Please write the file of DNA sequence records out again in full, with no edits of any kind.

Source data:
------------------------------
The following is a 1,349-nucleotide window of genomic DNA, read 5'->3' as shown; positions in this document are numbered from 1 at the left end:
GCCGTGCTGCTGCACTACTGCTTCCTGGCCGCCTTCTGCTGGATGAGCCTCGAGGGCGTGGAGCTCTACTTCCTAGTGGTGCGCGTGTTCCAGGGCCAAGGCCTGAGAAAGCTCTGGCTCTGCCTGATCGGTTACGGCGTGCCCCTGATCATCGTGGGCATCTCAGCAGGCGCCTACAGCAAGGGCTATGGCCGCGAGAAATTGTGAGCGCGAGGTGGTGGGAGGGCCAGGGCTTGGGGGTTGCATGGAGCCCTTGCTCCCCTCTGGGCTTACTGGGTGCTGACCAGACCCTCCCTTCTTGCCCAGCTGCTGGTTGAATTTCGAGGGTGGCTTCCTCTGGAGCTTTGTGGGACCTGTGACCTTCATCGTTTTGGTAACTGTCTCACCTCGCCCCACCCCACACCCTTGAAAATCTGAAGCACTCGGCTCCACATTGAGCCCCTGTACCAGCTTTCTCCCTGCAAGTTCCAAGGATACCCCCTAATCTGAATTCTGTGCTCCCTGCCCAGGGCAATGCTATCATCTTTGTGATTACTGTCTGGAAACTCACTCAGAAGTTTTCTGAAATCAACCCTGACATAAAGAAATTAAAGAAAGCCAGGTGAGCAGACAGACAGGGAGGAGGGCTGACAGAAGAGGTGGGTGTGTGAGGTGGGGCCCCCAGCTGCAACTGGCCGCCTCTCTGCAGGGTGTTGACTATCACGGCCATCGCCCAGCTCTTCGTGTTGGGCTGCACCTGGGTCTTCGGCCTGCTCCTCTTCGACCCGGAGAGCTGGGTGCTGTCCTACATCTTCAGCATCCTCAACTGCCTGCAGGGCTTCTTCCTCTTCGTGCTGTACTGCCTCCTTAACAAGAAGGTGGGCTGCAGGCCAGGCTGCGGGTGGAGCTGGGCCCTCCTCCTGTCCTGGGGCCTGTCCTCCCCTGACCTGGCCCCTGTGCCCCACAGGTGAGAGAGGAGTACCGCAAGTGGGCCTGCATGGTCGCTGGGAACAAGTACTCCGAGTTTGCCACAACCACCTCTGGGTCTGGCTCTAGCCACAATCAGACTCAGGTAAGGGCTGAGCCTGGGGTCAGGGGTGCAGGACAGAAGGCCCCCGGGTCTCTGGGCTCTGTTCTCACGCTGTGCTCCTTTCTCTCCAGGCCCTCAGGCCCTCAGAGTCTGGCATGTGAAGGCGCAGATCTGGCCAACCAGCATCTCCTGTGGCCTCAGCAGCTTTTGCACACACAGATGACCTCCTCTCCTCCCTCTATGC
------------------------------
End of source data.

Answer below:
The following is a 1,349-nucleotide window of genomic DNA, read 5'->3' as shown; positions in this document are numbered from 1 at the left end:
GCCGTGCTGCTGCACTACTGCTTCCTGGCCGCCTTCTGCTGGATGAGCCTCGAGGGCGTGGAGCTCTACTTCCTAGTGGTGCGCGTGTTCCAGGGCCAAGGCCTGAGAAAGCTCTGGCTCTGCCTGATCGGTTACGGCGTGCCCCTGATCATCGTGGGCATCTCAGCAGGCGCCTACAGCAAGGGCTATGGCCGCGAGAAATTGTGAGCGCGAGGTGGTGGGAGGGCCAGGGCTTGGGGGTTGCATGGAGCCCTTGCTCCCCTCTGGGCTTACTGGGTGCTGACCAGACCCTCCCTTCTTGCCCAGCTGCTGGTTGAATTTCGAGGGTGGCTTCCTCTGGAGCTTTGTGGGACCTGTGACCTTCATCGTTTTGGTAACTGTCTCACCTCGCCCCACCCCACACCCTTGAAAATCTGAAGCACTCGGCTCCACATTGAGCCCCTGTACCAGCTTTCTCCCTGCAAGTTCCAAGGATACCCCCTAATCTGAATTCTGTGCTCCCTGCCCAGGGCAATGCTATCATCTTTGTGATTACTGTCTGGAAACTCACTCAGAAGTTTTCTGAAATCAACCCTGACATAAAGAAATTAAAGAAAGCCAGGTGAGCAGACAGACAGGGAGGAGGGCTGACAGAAGAGGTGGGTGTGTGAGGTGGGGCCCCCAGCTGCAACTGGCCGCCTCTCTGCAGGGTGTTGACTATCACGGCCATCGCCCAGCTCTTCGTGTTGGGCTGCACCTGGGTCTTCGGCCTGCTCCTCTTCGACCCGGAGAGCTGGGTGCTGTCCTACATCTTCAGCATCCTCAACTGCCTGCAGGGCTTCTTCCTCTTCGTGCTGTACTGCCTCCTTAACAAGAAGGTGGGCTGCAGGCCAGGCTGCGGGTGGAGCTGGGCCCTCCTCCTGTCCTGGGGCCTGTCCTCCCCTGACCTGGCCCCTGTGCCCCACAGGTGAGAGAGGAGTACCGCAAGTGGGCCTGCATGGTCGCTGGGAACAAGTACTCCGAGTTTGCCACAACCACCTCTGGGTCTGGCTCTAGCCACAATCAGACTCAGGTAAGGGCTGAGCCTGGGGTCAGGGGTGCAGGACAGAAGGCCCCCGGGTCTCTGGGCTCTGTTCTCACGCTGTGCTCCTTTCTCTCCAGGCCCTCAGGCCCTCAGAGTCTGGCATGTGAAGGCGCAGATCTGGCCAACCAGCATCTCCTGTGGCCTCAGCAGCTTTTGCACACACAGATGACCTCCTCTCCTCCCTCTATGC